Assuming that we have enough depth at the point of tie in, the remainder of the problem is totally elemental.

Please note that in the original question Jockey16 was asking about the code requirements for an auxiliary vent. Once an auxiliary vent is installed within the aforementioned length limits all the remaining pipe downstream from the vent is classified as a vented branch and may run an indefinite length and even though code prohibits attaching an un-vented fixture arm to a stack below a water closet there is no restriction on attaching a vented branch.

The question then becomes, what is required to create the auxiliary vent?

under the IRC an auxiliary vent may be reduced to 1/2 the diameter of the line it serves while under the UPC all vents must be sized by the DFU (drainage fixture unit) load.

The water closet requires a 3" line so under the IRC the vent must be a 1-1/2".

Under the UPC the DFU load is 3dfu's for the water closet and 1dfu for the lavatory for a total combined load of 4dfu's. Under the UPC a 1-1/4" line is limited to one dfu but a 1-1/2" auxiliary vent is rated for up to 8dfu's so here again the proper size for the auxiliary vent under either code is 1-1/2".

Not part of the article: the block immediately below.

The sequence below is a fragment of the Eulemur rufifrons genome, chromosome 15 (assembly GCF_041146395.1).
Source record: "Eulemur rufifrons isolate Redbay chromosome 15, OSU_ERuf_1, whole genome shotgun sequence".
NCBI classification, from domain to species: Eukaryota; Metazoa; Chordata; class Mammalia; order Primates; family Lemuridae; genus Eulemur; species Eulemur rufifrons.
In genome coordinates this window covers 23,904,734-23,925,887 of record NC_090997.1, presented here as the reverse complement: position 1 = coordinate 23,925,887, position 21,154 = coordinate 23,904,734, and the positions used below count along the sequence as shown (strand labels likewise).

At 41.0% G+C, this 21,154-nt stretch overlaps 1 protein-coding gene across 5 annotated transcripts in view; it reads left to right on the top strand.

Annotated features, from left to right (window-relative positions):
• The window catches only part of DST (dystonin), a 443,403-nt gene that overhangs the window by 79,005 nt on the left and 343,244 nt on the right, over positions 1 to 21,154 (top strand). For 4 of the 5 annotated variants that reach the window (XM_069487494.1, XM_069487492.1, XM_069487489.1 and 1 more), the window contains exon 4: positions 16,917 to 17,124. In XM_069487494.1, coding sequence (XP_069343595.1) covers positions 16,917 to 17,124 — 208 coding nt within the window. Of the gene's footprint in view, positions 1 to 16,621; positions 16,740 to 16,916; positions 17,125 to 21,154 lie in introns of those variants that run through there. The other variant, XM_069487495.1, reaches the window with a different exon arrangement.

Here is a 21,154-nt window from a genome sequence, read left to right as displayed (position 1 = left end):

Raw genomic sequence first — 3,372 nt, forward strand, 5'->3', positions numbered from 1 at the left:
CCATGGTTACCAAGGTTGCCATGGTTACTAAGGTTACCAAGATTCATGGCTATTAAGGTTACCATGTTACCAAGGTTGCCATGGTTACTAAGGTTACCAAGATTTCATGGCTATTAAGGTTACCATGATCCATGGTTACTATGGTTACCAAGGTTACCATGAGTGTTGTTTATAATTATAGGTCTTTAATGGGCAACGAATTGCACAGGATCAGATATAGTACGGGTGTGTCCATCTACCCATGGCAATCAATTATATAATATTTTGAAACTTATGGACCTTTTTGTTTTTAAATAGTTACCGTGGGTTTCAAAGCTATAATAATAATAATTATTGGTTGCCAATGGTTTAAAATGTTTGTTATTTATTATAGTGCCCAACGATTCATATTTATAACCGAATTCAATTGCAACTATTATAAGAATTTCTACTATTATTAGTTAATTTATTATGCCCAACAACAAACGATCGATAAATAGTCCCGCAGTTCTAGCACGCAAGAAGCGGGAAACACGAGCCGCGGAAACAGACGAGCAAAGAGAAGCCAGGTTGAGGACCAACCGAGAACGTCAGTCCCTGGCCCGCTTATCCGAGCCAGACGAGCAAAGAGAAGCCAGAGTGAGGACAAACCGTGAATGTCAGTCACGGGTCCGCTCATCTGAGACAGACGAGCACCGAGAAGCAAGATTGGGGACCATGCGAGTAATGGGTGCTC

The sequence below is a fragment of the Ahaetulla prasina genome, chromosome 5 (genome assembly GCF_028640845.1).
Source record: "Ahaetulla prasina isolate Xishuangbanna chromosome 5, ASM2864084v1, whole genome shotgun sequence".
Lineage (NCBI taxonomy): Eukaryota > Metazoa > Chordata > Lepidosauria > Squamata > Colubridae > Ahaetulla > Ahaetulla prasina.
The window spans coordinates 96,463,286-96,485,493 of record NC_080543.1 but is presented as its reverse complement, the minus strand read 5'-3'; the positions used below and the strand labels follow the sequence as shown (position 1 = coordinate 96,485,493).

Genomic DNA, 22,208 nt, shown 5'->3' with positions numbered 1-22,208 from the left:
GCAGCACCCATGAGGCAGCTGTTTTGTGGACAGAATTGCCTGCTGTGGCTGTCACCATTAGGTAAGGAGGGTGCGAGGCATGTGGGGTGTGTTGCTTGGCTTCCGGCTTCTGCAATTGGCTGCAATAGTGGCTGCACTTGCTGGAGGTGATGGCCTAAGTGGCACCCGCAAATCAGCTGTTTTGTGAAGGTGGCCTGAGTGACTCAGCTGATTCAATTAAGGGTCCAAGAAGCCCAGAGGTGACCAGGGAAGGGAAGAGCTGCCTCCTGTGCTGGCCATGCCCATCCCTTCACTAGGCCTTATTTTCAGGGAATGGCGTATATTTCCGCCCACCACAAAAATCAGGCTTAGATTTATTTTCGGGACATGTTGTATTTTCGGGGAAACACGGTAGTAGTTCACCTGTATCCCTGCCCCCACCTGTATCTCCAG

Code requires a cleanout on the upstream end of all DWV lines therefore you begin by running a 3" line straight from the water closet to the stack. (A water closet is removable allowing direct access to the end of the line, therefore it meets the requirement for a cleanout.

Next install a 1-1/2" riser directly behind the lavatory and run the riser up as the new auxiliary vent. Install a Tee on the riser to extend a fixture arm out to the lavatory trap. At the base of that riser install a horizontal line over to the 3" from the water closet and tie into the 3' with a Wye & 1/8th bend or combo (A tee is prohibited here). If you are under teh UPC te 1-1/2" must connect to the 3" within 6ft of the water closet. If your under the IRC there is no limitation.